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On the Use of Online Monitored Key Parameters From Pipe Lay Operations

[+] Author Affiliations
Ole David O̸kland, Egil Giertsen, Svein Sævik, Joakim Taby

MARINTEK, Trondheim, Norway

Paper No. OMAE2008-57371, pp. 301-307; 7 pages
doi:10.1115/OMAE2008-57371
From:
  • ASME 2008 27th International Conference on Offshore Mechanics and Arctic Engineering
  • Volume 3: Pipeline and Riser Technology; Ocean Space Utilization
  • Estoril, Portugal, June 15–20, 2008
  • Conference Sponsors: Ocean, Offshore and Arctic Engineering Division
  • ISBN: 978-0-7918-4820-3 | eISBN: 0-7918-3821-8
  • Copyright © 2008 by ASME

abstract

For pipe lay operations parameters like heading and position of the lay vessel, lay-back and information about feeding of joints are usually collected and stored by the contractor. Many lay vessels are also equipped with a MRU unit for measurements of dynamic vessel motions, and in some cases the current profile is also monitored. This is especially the case for pipes with low bending stiffness and low ratio between weight and drag diameter (i.e. small pipe diameter) where current is important for the configuration of the pipe catenary. Together with the seabed these parameters constitutes the boundary conditions for a nonlinear time domain analysis of the lay operation. Such an analysis approach will have a wide range of application areas, from online monitoring to realistic back-calculation of a lay operation. During recent year’s work with the Ormen Lange field (see Figure 1) Marintek has developed a new generation of 3D pipeline analysis tools. Ormen Lange is the largest natural gas field on the Norwegian continental shelf. The field is situated 120 km northwest of Kristiansund. The seabed depths in the reservoir area vary between 800–1100m, and the terrain is very rough due to remnants from the Storegga slide. In the period 2006–2007 two 30" import lines, two MEG lines, and two umbilicals were installed at the Ormen Lange field. In the present paper monitored data collected during the installation of the 30" pipelines are used to back-calculate the lay operation. The agreement between observed and calculated lay parameters are reported and discussed.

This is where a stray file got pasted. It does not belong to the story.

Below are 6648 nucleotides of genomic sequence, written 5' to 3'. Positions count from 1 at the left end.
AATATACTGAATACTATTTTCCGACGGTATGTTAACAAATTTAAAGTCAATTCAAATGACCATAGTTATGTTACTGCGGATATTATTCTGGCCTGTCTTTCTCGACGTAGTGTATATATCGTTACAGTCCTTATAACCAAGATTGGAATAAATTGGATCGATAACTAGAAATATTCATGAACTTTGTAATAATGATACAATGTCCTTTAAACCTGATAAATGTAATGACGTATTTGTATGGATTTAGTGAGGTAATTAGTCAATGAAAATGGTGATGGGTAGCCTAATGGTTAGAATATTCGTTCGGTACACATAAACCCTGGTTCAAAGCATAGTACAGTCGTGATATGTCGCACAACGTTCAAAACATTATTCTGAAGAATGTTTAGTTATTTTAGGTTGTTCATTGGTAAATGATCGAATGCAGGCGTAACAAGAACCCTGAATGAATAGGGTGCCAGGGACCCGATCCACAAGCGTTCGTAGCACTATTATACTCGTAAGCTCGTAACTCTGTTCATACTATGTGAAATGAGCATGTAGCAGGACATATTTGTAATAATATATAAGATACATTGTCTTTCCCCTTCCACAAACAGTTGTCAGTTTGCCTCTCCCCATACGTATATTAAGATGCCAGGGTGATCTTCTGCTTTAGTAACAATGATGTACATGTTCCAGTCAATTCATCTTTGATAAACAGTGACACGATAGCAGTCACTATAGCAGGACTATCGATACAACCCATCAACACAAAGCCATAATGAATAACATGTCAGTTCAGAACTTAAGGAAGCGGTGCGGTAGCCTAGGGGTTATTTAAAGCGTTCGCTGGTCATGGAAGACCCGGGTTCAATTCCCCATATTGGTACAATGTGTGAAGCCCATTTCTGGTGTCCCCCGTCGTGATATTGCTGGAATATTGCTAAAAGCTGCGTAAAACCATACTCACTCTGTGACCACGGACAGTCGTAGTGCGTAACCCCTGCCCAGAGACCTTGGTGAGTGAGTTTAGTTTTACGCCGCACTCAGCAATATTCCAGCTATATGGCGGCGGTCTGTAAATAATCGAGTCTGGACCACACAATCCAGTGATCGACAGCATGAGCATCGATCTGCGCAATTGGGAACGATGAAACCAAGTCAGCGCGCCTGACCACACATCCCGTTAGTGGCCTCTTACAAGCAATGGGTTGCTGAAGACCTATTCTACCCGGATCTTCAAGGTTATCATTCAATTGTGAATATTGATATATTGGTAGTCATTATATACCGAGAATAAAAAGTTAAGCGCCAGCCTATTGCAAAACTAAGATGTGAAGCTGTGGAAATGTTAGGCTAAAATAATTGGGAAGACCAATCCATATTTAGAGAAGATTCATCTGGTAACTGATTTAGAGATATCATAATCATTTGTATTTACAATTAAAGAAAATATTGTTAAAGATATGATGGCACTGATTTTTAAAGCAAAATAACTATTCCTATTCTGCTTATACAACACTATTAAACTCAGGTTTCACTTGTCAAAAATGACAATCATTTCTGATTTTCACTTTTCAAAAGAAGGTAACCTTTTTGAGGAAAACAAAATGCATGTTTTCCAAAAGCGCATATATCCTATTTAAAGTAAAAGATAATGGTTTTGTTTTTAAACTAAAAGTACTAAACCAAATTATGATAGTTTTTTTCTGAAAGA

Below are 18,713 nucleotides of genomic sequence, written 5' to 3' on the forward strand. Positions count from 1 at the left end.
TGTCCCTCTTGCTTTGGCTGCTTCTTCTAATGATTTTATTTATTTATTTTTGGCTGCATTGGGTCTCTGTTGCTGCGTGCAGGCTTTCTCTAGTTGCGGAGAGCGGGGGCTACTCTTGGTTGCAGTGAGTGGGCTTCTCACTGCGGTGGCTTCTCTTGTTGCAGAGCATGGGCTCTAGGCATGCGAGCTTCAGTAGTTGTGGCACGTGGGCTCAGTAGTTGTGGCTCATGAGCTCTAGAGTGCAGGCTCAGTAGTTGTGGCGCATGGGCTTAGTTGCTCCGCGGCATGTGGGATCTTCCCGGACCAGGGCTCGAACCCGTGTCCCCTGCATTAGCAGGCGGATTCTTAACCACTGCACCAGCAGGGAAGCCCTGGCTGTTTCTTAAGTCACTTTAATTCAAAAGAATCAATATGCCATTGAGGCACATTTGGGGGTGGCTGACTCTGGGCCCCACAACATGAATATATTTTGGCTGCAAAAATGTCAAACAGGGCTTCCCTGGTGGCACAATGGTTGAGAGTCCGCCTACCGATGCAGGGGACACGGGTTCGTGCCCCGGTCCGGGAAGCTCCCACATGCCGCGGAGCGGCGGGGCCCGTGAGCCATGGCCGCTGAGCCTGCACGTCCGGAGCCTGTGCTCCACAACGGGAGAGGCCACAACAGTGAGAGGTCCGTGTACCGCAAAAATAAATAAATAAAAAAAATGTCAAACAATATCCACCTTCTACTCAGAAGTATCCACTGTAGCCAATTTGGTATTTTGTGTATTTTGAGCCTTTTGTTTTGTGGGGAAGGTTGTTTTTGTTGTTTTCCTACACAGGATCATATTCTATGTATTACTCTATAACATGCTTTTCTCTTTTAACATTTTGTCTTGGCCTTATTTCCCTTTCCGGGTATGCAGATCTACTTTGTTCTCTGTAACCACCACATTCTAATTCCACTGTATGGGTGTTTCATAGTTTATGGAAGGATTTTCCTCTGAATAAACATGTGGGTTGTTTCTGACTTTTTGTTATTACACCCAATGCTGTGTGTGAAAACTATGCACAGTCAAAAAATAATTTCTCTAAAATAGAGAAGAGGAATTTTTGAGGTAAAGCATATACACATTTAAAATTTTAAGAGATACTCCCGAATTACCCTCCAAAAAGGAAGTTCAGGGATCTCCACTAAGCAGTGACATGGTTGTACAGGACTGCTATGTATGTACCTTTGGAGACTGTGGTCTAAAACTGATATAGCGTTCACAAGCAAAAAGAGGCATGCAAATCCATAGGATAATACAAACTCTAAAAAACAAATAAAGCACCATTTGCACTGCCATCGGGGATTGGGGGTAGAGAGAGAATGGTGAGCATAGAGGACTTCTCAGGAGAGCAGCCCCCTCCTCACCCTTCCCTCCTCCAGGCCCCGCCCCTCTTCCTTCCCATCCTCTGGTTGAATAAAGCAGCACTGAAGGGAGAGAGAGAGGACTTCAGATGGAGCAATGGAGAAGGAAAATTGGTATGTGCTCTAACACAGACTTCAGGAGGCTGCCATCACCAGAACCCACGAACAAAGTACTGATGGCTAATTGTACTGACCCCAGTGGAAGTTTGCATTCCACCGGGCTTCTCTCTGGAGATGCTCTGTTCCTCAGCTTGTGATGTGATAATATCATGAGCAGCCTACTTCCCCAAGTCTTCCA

Copyright © 2008 by ASME
Topics: Pipes

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